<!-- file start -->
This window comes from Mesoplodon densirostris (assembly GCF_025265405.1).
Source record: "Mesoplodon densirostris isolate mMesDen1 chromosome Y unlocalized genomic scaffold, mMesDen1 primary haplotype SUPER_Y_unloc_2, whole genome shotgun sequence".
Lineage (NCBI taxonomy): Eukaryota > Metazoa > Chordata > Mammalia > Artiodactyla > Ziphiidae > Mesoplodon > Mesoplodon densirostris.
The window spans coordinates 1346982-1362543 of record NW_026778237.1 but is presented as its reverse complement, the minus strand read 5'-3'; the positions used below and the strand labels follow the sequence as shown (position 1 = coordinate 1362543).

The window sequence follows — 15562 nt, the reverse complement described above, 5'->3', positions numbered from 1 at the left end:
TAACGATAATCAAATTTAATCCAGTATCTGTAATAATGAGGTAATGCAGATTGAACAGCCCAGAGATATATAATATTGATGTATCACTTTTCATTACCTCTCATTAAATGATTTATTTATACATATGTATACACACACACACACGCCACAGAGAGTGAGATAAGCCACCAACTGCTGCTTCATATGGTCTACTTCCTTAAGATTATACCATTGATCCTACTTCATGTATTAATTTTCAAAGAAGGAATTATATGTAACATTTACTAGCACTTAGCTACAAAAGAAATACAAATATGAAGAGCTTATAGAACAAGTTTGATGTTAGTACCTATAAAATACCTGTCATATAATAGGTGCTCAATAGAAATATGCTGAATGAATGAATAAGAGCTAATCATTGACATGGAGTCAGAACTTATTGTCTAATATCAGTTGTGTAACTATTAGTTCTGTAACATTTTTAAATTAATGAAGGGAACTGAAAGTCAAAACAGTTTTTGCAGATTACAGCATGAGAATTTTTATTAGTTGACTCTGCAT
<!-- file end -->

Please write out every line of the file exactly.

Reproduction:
This window comes from Mesoplodon densirostris (assembly GCF_025265405.1).
Source record: "Mesoplodon densirostris isolate mMesDen1 chromosome Y unlocalized genomic scaffold, mMesDen1 primary haplotype SUPER_Y_unloc_2, whole genome shotgun sequence".
Lineage (NCBI taxonomy): Eukaryota > Metazoa > Chordata > Mammalia > Artiodactyla > Ziphiidae > Mesoplodon > Mesoplodon densirostris.
The window spans coordinates 1346982-1362543 of record NW_026778237.1 but is presented as its reverse complement, the minus strand read 5'-3'; the positions used below and the strand labels follow the sequence as shown (position 1 = coordinate 1362543).

The window sequence follows — 15562 nt, the reverse complement described above, 5'->3', positions numbered from 1 at the left end:
TAACGATAATCAAATTTAATCCAGTATCTGTAATAATGAGGTAATGCAGATTGAACAGCCCAGAGATATATAATATTGATGTATCACTTTTCATTACCTCTCATTAAATGATTTATTTATACATATGTATACACACACACACACGCCACAGAGAGTGAGATAAGCCACCAACTGCTGCTTCATATGGTCTACTTCCTTAAGATTATACCATTGATCCTACTTCATGTATTAATTTTCAAAGAAGGAATTATATGTAACATTTACTAGCACTTAGCTACAAAAGAAATACAAATATGAAGAGCTTATAGAACAAGTTTGATGTTAGTACCTATAAAATACCTGTCATATAATAGGTGCTCAATAGAAATATGCTGAATGAATGAATAAGAGCTAATCATTGACATGGAGTCAGAACTTATTGTCTAATATCAGTTGTGTAACTATTAGTTCTGTAACATTTTTAAATTAATGAAGGGAACTGAAAGTCAAAACAGTTTTTGCAGATTACAGCATGAGAATTTTTATTAGTTGACTCTGCAT